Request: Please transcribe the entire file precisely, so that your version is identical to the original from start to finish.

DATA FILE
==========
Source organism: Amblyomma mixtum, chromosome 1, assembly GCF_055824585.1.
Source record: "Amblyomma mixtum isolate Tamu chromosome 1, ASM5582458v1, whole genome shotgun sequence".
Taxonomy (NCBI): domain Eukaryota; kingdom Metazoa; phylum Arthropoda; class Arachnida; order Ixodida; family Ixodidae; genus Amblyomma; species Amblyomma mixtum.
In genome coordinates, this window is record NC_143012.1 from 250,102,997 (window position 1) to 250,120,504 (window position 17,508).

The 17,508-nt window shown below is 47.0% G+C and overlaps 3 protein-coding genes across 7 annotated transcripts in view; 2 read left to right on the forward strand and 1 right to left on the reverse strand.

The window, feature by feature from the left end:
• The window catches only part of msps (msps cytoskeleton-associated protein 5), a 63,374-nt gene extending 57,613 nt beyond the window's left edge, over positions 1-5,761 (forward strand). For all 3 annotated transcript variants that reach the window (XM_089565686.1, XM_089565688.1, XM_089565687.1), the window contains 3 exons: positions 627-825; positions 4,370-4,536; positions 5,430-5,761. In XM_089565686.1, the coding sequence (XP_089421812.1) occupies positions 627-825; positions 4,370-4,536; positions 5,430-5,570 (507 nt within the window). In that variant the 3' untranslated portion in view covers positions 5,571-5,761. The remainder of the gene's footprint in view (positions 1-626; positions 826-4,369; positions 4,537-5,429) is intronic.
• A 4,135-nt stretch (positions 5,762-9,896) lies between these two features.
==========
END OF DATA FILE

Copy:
Source organism: Amblyomma mixtum, chromosome 1, assembly GCF_055824585.1.
Source record: "Amblyomma mixtum isolate Tamu chromosome 1, ASM5582458v1, whole genome shotgun sequence".
Taxonomy (NCBI): domain Eukaryota; kingdom Metazoa; phylum Arthropoda; class Arachnida; order Ixodida; family Ixodidae; genus Amblyomma; species Amblyomma mixtum.
In genome coordinates, this window is record NC_143012.1 from 250,102,997 (window position 1) to 250,120,504 (window position 17,508).

The 17,508-nt window shown below is 47.0% G+C and overlaps 3 protein-coding genes across 7 annotated transcripts in view; 2 read left to right on the forward strand and 1 right to left on the reverse strand.

The window, feature by feature from the left end:
• The window catches only part of msps (msps cytoskeleton-associated protein 5), a 63,374-nt gene extending 57,613 nt beyond the window's left edge, over positions 1-5,761 (forward strand). For all 3 annotated transcript variants that reach the window (XM_089565686.1, XM_089565688.1, XM_089565687.1), the window contains 3 exons: positions 627-825; positions 4,370-4,536; positions 5,430-5,761. In XM_089565686.1, the coding sequence (XP_089421812.1) occupies positions 627-825; positions 4,370-4,536; positions 5,430-5,570 (507 nt within the window). In that variant the 3' untranslated portion in view covers positions 5,571-5,761. The remainder of the gene's footprint in view (positions 1-626; positions 826-4,369; positions 4,537-5,429) is intronic.
• A 4,135-nt stretch (positions 5,762-9,896) lies between these two features.